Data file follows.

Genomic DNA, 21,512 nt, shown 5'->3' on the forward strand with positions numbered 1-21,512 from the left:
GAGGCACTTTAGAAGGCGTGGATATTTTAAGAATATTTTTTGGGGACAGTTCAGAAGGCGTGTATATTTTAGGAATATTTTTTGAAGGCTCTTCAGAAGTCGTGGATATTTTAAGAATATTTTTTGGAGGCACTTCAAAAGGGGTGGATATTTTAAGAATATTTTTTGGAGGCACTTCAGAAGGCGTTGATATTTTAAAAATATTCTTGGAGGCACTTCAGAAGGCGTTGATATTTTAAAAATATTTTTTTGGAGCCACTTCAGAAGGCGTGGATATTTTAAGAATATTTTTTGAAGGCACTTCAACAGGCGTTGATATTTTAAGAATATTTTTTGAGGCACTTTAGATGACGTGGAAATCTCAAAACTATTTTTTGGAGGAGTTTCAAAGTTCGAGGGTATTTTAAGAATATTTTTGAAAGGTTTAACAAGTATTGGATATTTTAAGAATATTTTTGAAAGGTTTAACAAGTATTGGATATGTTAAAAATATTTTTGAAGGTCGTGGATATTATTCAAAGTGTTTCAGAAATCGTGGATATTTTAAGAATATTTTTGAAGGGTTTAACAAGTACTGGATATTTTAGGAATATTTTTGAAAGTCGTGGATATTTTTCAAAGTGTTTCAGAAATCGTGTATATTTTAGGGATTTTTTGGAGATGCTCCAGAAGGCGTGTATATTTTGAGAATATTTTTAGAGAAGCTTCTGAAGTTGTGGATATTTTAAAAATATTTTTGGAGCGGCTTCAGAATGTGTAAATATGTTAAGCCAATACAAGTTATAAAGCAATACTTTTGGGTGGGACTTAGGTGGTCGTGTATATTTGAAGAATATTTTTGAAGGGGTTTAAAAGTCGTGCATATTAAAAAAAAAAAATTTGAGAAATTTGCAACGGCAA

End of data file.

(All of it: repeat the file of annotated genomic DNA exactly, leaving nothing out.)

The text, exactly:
Genomic DNA, 21,512 nt, shown 5'->3' on the forward strand with positions numbered 1-21,512 from the left:
GAGGCACTTTAGAAGGCGTGGATATTTTAAGAATATTTTTTGGGGACAGTTCAGAAGGCGTGTATATTTTAGGAATATTTTTTGAAGGCTCTTCAGAAGTCGTGGATATTTTAAGAATATTTTTTGGAGGCACTTCAAAAGGGGTGGATATTTTAAGAATATTTTTTGGAGGCACTTCAGAAGGCGTTGATATTTTAAAAATATTCTTGGAGGCACTTCAGAAGGCGTTGATATTTTAAAAATATTTTTTTGGAGCCACTTCAGAAGGCGTGGATATTTTAAGAATATTTTTTGAAGGCACTTCAACAGGCGTTGATATTTTAAGAATATTTTTTGAGGCACTTTAGATGACGTGGAAATCTCAAAACTATTTTTTGGAGGAGTTTCAAAGTTCGAGGGTATTTTAAGAATATTTTTGAAAGGTTTAACAAGTATTGGATATTTTAAGAATATTTTTGAAAGGTTTAACAAGTATTGGATATGTTAAAAATATTTTTGAAGGTCGTGGATATTATTCAAAGTGTTTCAGAAATCGTGGATATTTTAAGAATATTTTTGAAGGGTTTAACAAGTACTGGATATTTTAGGAATATTTTTGAAAGTCGTGGATATTTTTCAAAGTGTTTCAGAAATCGTGTATATTTTAGGGATTTTTTGGAGATGCTCCAGAAGGCGTGTATATTTTGAGAATATTTTTAGAGAAGCTTCTGAAGTTGTGGATATTTTAAAAATATTTTTGGAGCGGCTTCAGAATGTGTAAATATGTTAAGCCAATACAAGTTATAAAGCAATACTTTTGGGTGGGACTTAGGTGGTCGTGTATATTTGAAGAATATTTTTGAAGGGGTTTAAAAGTCGTGCATATTAAAAAAAAAAAATTTGAGAAATTTGCAACGGCAA